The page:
Last week ended with a birthday. Not just anybody’s birthday – a celebration of 40 years of Australian environmental blockading. On August 16th, 1979; a group of locals from Nimbin, NSW went to the forest at Terania Creek and stood in the way of bulldozers set to clear it.

Their actions led to the creation of the Nightcap National Park, but also birthed much more – the techniques and relationships forged in that forest were taken around the country. For most of the four decades since, someone somewhere on this continent has been putting their body in the way of machinery and protecting our planet from the forces that would destroy it. From the Daintree to East Gippsland on the East Coast; from James Price Point to Walpole on the West; from Kakadu in the top end to the Franklin River in the South of Tasmania: Australia is covered in sites of civil disobedience, and the national parks preserved as its legacy.

On the frontline of climate action in the Galilee Basin, we marked the occasion in the most appropriate way. Mother and musician Heather Simpson locked herself to a drill rig on the site of Adani’s rail corridor while more than 20 supporters gathered around. Work was stopped for more than half the day.

Meanwhile, Australian Prime Minister Scott Morrison was at the Pacific Islands Forum in Tuvalu. Morrison had gone with the intention of countering the influence of China in the region, but those insolent Islanders wanted to talk about the rising sea levels that are making their homelands uninhabitable.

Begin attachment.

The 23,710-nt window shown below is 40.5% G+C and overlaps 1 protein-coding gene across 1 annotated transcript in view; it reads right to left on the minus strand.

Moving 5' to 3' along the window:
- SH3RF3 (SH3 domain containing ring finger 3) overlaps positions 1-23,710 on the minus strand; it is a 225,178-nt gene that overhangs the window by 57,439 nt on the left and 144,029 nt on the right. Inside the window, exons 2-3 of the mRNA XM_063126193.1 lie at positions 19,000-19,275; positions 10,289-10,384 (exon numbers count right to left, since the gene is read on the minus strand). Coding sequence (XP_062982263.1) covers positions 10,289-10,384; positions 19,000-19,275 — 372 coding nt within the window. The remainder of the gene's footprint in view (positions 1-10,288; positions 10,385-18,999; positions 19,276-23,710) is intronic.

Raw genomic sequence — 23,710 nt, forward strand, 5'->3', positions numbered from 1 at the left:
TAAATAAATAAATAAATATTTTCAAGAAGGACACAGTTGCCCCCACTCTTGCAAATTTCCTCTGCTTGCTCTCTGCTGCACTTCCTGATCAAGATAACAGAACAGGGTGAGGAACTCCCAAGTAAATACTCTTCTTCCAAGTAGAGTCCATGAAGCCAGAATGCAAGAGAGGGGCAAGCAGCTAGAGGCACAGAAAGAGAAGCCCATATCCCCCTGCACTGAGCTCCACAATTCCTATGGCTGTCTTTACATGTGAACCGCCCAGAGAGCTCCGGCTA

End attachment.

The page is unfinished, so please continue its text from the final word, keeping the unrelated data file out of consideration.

The island nations drew up a declaration on climate change, but at Morrison’s insistence references to the “climate crisis” were watered down to “climate change”, and references to no new coal mines were removed. Morrison said “I am accountable to the Australian people.” Former Prime Minister of Kiribati Anote Tong declared that of Australia and China, Australia is the “worst of two evils”.

Credit where it’s due, it does take a certain level of courage to look someone in the eye and tell them you don’t care if your actions are sinking their home underwater. But Morrison would do well to remember the words of 17th century poet and priest John Donne:

No man is an island,
Entire of itself,
Every man is a piece of the continent,
A part of the main.
If a clod be washed away by the sea,
Europe is the less.

Here at Camp Binbee we sent out a message of solidarity to our Pacific neighbours – we are each on a different climate frontline, both fighting the short-sighted selfishness of the Australian government.

On Tuesday it was the Queensland government coming out against climate activists. Premier Anastacia Palazsczuk passed through cabinet a law that would make it an imprisonable offence to possess or use a lock-on device. As justification, Palazsczuk claimed she had seen evidence of such devices “laced with dangerous traps”.

The implication that activists locking on are attempting to harm police responders is blatantly ridiculous – it is the activist themselves who is voluntarily locked to the device, not anybody else. Hundreds of people have been arrested in environmental civil disobedience in recent years, and there has never been a single incidence of a police officer harmed or an attempt to do so. And there are certain sources you could guarantee would delight in reporting such an incident if it ever actually occurred.